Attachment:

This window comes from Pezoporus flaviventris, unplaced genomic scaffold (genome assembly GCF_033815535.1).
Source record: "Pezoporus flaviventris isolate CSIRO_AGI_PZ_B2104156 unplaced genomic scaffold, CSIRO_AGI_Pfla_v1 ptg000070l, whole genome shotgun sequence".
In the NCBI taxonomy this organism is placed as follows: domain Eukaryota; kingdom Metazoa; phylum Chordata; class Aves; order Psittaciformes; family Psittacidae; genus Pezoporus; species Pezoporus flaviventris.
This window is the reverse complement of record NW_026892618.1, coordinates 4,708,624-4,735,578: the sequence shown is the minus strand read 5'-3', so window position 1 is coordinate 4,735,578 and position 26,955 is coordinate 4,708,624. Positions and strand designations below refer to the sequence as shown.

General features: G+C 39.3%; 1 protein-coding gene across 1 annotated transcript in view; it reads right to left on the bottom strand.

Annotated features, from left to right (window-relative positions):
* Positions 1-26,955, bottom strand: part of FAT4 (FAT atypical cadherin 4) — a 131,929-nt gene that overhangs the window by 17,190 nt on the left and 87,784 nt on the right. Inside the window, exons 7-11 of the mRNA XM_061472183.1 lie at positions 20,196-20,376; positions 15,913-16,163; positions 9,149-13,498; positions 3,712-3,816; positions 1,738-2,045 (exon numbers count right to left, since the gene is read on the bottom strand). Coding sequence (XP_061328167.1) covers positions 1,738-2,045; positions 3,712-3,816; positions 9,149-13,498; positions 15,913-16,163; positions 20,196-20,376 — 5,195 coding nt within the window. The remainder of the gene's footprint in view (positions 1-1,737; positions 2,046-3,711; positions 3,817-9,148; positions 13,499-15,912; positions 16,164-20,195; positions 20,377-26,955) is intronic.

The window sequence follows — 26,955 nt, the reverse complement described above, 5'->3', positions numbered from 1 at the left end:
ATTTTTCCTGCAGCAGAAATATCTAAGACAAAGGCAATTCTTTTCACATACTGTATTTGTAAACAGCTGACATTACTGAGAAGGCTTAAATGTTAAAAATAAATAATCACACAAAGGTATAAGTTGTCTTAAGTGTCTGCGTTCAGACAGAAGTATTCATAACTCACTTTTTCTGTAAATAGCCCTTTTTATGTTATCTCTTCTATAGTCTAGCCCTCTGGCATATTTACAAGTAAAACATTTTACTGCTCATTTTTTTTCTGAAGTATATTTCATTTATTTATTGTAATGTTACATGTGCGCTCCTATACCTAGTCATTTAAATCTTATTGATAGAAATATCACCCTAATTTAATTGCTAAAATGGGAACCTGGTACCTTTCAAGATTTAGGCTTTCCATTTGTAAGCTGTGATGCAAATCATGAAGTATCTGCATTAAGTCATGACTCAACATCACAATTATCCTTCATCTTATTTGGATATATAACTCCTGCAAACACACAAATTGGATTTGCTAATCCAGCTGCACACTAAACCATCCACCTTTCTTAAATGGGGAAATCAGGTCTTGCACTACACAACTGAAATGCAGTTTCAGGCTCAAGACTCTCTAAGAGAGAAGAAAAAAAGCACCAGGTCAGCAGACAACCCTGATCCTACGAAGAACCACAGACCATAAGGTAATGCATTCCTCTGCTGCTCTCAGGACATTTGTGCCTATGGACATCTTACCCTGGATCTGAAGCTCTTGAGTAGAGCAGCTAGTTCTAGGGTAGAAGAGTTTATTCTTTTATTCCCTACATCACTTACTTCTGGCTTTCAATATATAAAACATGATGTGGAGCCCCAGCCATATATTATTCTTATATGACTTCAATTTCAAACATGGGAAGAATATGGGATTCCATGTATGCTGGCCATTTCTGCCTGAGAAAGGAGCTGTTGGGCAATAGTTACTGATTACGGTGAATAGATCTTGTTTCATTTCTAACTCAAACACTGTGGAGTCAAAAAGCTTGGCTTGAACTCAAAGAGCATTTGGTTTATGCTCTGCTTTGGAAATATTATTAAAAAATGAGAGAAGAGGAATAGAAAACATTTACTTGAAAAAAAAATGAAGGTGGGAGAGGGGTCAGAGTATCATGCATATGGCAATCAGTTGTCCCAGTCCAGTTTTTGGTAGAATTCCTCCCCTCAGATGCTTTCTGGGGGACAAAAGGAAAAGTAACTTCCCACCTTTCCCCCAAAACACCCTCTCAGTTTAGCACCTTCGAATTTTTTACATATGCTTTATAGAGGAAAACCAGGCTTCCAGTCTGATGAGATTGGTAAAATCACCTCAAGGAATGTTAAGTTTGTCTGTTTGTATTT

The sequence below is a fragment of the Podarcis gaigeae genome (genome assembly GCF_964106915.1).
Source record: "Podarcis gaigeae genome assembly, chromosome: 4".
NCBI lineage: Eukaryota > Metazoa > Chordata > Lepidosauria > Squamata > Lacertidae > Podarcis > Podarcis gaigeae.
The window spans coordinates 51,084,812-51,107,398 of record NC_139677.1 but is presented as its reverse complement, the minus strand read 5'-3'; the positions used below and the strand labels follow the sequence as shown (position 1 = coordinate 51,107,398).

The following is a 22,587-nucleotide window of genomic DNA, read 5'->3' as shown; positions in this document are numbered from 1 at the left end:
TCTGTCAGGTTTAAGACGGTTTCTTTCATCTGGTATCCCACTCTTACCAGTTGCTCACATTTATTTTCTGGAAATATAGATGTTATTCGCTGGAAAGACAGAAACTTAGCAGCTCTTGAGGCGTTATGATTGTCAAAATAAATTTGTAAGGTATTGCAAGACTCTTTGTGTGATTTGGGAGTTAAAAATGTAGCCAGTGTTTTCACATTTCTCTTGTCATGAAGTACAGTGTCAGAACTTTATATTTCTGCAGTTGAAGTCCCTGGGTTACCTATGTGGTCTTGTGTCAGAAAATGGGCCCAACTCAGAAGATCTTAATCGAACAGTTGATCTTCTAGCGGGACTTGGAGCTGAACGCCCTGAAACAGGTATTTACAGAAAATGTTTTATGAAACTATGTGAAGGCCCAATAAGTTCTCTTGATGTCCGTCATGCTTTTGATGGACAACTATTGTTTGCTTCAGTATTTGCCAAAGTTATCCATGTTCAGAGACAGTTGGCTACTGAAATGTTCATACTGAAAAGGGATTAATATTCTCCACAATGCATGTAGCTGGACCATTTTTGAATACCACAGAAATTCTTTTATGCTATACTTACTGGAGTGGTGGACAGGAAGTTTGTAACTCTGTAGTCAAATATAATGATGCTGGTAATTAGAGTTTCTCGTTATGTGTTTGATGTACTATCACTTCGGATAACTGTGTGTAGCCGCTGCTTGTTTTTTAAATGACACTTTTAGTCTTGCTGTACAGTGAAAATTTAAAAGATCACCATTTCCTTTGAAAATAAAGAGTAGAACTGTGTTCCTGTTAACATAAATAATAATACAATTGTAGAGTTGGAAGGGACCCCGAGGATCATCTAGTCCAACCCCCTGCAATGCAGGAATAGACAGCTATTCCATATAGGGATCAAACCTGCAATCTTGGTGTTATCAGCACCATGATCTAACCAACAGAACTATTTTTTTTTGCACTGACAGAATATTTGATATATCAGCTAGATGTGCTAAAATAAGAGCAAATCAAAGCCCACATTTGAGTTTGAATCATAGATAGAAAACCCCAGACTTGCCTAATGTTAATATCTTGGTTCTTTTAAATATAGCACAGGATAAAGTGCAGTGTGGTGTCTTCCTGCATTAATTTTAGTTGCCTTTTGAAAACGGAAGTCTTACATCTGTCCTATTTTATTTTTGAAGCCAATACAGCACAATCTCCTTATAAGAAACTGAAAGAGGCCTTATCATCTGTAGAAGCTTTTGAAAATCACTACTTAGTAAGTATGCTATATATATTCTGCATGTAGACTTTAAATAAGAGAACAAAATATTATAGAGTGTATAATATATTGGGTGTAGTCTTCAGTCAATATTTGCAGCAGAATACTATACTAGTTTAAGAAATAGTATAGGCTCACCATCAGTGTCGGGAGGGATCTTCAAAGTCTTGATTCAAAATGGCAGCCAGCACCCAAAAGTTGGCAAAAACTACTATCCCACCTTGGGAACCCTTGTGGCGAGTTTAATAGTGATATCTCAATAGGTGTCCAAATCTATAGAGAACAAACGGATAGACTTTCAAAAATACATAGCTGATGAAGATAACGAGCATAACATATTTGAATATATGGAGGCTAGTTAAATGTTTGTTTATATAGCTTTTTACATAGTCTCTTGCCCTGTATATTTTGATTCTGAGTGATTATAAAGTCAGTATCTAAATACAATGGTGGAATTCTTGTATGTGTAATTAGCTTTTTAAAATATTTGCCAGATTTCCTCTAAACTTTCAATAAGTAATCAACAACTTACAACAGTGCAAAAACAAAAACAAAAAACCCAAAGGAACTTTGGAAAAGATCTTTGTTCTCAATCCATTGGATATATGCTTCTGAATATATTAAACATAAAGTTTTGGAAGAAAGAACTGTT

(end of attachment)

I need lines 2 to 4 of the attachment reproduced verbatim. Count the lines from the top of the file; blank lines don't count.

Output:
Source record: "Pezoporus flaviventris isolate CSIRO_AGI_PZ_B2104156 unplaced genomic scaffold, CSIRO_AGI_Pfla_v1 ptg000070l, whole genome shotgun sequence".
In the NCBI taxonomy this organism is placed as follows: domain Eukaryota; kingdom Metazoa; phylum Chordata; class Aves; order Psittaciformes; family Psittacidae; genus Pezoporus; species Pezoporus flaviventris.
This window is the reverse complement of record NW_026892618.1, coordinates 4,708,624-4,735,578: the sequence shown is the minus strand read 5'-3', so window position 1 is coordinate 4,735,578 and position 26,955 is coordinate 4,708,624. Positions and strand designations below refer to the sequence as shown.